A boy and his dog.
Sometimes it takes more than a good game of fetch to bring a dynamic duo together.
There are a lot of moving parts. A lot of busy people willing to drop a lot of other priorities to make it possible for Liam and Sully to get where they needed to be: Together.
For Liam — a boy with a brain tumor — it had to happen. For comfort. For support. For therapy.
Liam’s neuro-oncologist knew it. His hospital social worker knew it. His parents knew it. And thankfully, Johns Hopkins All Children’s Foundation knew it.
It Takes a Village
As one of several Cancer & Blood Disorders Institute social workers at Johns Hopkins All Children’s Hospital, Rachel Law wears many hats. It’s just part of the gig. She gets some pretty challenging requests from the families and patients she works with long-term. Help connecting patients with social services.
But funding a support dog — and not just any support dog — for a 6-year-old recovering from a brain tumor, well, that request was a first for Rachel. Support dogs are incredible at what they do, and their tasks can be perfectly customized to, say, relieving the fears of a little boy going through chemotherapy for a diffuse astrocytoma diagnosed at age 4, and getting through overwhelming tests like the sometimes-menacing MRI machines.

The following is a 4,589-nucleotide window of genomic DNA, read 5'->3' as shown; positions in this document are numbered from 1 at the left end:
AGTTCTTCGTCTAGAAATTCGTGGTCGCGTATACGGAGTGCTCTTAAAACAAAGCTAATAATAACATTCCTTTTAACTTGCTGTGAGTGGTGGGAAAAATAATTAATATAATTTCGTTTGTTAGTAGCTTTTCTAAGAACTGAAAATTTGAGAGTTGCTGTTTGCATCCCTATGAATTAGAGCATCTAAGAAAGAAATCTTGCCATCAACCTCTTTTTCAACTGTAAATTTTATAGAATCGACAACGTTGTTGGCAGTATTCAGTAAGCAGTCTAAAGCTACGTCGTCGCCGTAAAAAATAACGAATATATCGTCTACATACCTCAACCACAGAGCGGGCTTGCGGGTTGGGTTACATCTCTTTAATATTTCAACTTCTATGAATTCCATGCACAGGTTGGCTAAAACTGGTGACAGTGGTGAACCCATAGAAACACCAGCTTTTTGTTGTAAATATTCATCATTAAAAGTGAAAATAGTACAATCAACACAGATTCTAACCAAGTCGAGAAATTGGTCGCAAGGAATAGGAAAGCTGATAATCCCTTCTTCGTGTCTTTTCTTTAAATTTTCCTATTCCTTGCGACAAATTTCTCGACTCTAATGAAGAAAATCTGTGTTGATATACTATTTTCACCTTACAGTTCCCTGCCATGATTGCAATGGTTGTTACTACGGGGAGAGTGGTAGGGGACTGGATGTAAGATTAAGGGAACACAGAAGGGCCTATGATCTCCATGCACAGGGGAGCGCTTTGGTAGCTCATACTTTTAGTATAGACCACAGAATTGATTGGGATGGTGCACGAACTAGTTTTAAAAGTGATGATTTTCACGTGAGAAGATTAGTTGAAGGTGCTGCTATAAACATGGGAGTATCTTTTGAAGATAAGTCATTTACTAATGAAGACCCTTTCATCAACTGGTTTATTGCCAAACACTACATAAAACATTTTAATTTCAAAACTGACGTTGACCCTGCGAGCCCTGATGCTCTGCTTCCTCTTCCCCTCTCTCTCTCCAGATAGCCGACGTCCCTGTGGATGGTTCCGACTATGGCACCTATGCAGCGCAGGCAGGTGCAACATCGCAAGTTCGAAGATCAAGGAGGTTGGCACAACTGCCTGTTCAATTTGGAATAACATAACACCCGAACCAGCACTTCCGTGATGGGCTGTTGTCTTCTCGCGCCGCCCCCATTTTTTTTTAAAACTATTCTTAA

But those life-altering puppy duties can be costly and time consuming to teach. Which means they don’t come cheap. And for a family already dealing with the financial hardships of having a two-years sick little boy with a sweet smile and a heart of gold, the thought of taking on an animal that can cost thousands of dollars to fully train was insurmountable.
The Foundation Steps In
First the dog — the perfect-match dog — had to be found.
“We had been wanting a support dog for Liam, but his dad, Kevin, and little brother, Logan, are allergic, and we just weren’t sure we could make it happen,” explains Laura, Liam’s mom, who’d spent months on the Internet searching for options. A donation was obtained through Golfers vs. Brain Cancer, secured by the Johns Hopkins All Children’s Foundation.
Enter Lyn Stanley and Down Home Doodles, a support-dog training facility located in Utah.
“Bernedoodles make excellent therapy dogs because they are smart, and they meet the criteria of being hypoallergenic,” explains Lyn, who searched carefully to find the exact match for Liam in temperament and training criteria. “I spent a lot of time talking to Laura and Kevin and learning their son’s needs. We wanted a low-key dog who was gentle and quiet like Liam. But I also knew that Liam needed this dog right away, so we delivered Sully a little sooner than we might with another dog,” she explains. “And once we found the right puppy, we needed to get moving.”
Sully, an adorable, fluffy black and white pup, has not completed his training by a longshot at just 6 months old, but as Liam’s current needs are limited to emotional support, this boy and his dog could come together right away. And, boy, were they ready.